It’s time for a quick update on the CCP exam front: The United States Association of Cider Makers (USACM), which designs and administers the Certified Cider Professional exams has just announced its Certified Pommelier™ exam objectives.
Ever since debuting the CCP exam in 2016, USACM has worked to evolve and expand the test, adding updates in spring of 2018, and working to certify entire staffs of cideries and bars. It announced that the second level of the exam would make its first appearance at CiderCon 2019 in Chicago. The text will be comprised of short answer, essay and tasting oriented questions, and those who test will earn the (excellent) title of Certified Pommelier™. Over-achievers take note: USACM just published a Level 2 study guide on its website.
“The test is designed to be challenging,” says USACM’s executive director, Michelle McGrath. “Studying is highly recommended. We have some handouts on certain topics available on our website, but the books in our recommended reading list are going to be very helpful preparation.”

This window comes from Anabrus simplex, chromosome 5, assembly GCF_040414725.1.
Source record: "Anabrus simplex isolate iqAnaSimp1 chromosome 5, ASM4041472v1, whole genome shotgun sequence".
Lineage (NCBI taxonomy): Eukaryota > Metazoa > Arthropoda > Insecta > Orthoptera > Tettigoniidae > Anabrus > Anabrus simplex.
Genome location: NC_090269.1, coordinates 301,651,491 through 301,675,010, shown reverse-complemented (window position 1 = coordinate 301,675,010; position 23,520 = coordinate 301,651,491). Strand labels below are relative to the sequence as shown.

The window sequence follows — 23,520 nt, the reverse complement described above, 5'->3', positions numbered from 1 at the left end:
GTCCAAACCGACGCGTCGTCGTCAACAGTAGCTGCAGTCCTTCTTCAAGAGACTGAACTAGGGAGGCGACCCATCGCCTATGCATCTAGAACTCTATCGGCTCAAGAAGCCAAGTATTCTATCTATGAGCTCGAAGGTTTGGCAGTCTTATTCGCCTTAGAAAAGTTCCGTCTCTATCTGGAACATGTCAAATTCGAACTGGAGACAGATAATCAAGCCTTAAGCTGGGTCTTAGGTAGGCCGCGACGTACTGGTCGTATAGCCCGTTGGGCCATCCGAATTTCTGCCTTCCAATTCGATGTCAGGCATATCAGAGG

In the study guide, you’ll find six sections: Apples, the Orchard & History; Cider Making; Flavor & Evaluation; Cider Styles (US and Europe); Keeping & Serving; and Food & Cider. An observant student might notice that these are the same topics in the Level 1 CCP exam, but there are differences in the suggested study concepts for the two tests.
For instance, the list of apples to know is expanded for the new exam, and you will be required to assign to the apples to region, style and class: bittersharp, bittersweet, sweet or sharp. These classes are determined by acid and tannin levels, as explained in the study guide. Another difference is the inclusion of traditional European cider styles for the UK, Spain, France and Germany. And, as you might expect from an advanced version of the exam, there are a good deal more concepts listed in the Certified Pommelier™ study guide than in the Level 1 study guide.
The blind tasting and sensory portion of the exam will be critical. If you don’t have experience identifying cider flaws, McGrath suggests signing up for the Elements of Cider Workshop, taking place at CiderCon on Tuesday, February 5.
Can’t make it to CiderCon? USACM will offer the test four additional times in 2019 (dates and locations TBD). If you’re raring to go, sign up for the Certified Pommelier exam and find study aides on USACM’s website.
- Photos: Larvick Media